Senator Tom Cotton of Arkansas wrote a New York Times op-ed column on December 28 which can be broken down into a few policy prescriptions. His basic message is to call for “a large reduction in legal immigration and a reorientation toward ultra-high-skill immigrants.”
The pitch: economic gains to American workers.
He writes that “Higher wages, better benefits and more security for American workers are features, not bugs, of sound immigration reform.”
Increase the share of green cards awarded on the basis of work skills.
The United States awards permanent residency (green cards) far more on the basis of family re-unification than 22 other countries. (I am drawing on a study by Douglas Holtz-Eakin of April 2013.) Among these countries, only six commit at least 25% of permanent residency awards on the basis of work. For the other immigrant-friendly countries, work-based permanent residency awards are about 22% (Australia), 23% (New Zealand) and 26% (Canada). The share for the U.S. is about 5%, per Holtz-Eakin’s analysis.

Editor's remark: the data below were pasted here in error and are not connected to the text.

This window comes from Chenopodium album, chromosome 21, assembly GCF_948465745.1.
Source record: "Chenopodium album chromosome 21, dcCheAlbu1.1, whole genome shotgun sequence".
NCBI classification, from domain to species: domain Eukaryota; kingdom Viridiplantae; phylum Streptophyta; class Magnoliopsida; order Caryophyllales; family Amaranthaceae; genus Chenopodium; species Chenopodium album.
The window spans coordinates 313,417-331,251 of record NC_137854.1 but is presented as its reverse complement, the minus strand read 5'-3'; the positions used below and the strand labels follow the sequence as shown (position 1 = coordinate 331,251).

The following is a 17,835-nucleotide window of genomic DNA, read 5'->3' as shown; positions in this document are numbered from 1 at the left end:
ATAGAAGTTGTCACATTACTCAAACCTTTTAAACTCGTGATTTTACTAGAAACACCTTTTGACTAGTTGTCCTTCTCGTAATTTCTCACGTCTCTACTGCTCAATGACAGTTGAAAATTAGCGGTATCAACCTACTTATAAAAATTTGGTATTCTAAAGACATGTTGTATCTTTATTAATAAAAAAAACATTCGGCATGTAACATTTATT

Reduce low skilled immigration
Cotton appears to view that low skilled immigration arises from family reunification awards and illegal immigration. He implies that employers who want cheap labor are the chief advocates for low skilled immigration. This includes corporate agriculture. He also says that “professionals get cheaper personal services like housekeeping” thanks to low skilled immigration.
Reduce total immigration
Cotton does not set a target figure for permanent awards, but he does imply that one million a year is way too many.